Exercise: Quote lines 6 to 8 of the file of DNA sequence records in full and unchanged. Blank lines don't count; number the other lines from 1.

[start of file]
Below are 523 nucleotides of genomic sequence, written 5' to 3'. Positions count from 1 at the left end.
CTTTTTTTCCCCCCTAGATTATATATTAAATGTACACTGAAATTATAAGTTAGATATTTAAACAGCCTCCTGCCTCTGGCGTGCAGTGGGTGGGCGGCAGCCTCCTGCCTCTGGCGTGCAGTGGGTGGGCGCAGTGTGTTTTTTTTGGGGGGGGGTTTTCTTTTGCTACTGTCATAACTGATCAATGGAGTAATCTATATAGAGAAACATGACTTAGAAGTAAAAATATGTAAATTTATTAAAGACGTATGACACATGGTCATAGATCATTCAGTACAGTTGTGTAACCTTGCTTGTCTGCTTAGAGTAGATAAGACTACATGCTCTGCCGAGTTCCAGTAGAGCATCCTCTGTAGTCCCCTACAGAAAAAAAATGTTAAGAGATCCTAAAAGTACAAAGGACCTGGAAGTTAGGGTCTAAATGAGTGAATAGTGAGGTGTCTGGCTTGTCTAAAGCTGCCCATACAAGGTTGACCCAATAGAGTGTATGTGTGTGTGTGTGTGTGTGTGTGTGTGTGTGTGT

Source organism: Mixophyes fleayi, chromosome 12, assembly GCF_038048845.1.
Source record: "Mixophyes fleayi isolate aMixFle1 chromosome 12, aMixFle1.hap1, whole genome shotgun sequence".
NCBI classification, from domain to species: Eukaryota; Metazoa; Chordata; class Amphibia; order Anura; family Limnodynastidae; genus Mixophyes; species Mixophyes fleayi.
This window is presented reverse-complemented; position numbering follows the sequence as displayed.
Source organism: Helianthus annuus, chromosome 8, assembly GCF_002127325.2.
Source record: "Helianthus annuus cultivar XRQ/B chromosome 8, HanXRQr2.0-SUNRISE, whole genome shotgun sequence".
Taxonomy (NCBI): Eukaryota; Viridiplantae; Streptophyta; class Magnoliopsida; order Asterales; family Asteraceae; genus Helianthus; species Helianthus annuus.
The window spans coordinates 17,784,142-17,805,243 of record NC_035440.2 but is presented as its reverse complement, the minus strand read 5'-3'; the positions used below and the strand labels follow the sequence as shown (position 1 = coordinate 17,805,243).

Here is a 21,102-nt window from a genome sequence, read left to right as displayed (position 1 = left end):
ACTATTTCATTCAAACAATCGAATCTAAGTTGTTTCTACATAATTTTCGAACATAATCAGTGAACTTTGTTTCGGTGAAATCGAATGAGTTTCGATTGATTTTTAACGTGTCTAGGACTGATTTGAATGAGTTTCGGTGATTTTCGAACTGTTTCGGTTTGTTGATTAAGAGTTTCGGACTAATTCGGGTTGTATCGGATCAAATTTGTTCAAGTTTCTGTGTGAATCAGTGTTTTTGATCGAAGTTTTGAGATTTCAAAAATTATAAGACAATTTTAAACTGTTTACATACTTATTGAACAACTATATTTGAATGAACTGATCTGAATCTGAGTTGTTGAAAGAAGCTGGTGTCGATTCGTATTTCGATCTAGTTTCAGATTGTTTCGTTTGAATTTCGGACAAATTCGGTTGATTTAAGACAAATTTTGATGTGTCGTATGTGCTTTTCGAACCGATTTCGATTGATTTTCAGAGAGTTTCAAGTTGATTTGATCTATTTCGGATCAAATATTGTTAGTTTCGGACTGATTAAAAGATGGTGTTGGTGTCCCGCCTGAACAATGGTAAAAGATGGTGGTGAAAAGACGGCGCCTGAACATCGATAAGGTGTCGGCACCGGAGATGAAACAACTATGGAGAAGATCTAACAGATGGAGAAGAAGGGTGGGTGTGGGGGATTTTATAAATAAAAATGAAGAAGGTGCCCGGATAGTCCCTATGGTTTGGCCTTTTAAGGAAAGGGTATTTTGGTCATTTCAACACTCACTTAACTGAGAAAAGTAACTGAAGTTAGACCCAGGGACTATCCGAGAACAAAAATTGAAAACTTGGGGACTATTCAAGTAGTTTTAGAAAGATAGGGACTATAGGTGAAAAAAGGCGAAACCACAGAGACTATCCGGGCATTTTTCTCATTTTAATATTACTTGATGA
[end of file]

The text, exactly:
This window is presented reverse-complemented; position numbering follows the sequence as displayed.
Source organism: Helianthus annuus, chromosome 8, assembly GCF_002127325.2.
Source record: "Helianthus annuus cultivar XRQ/B chromosome 8, HanXRQr2.0-SUNRISE, whole genome shotgun sequence".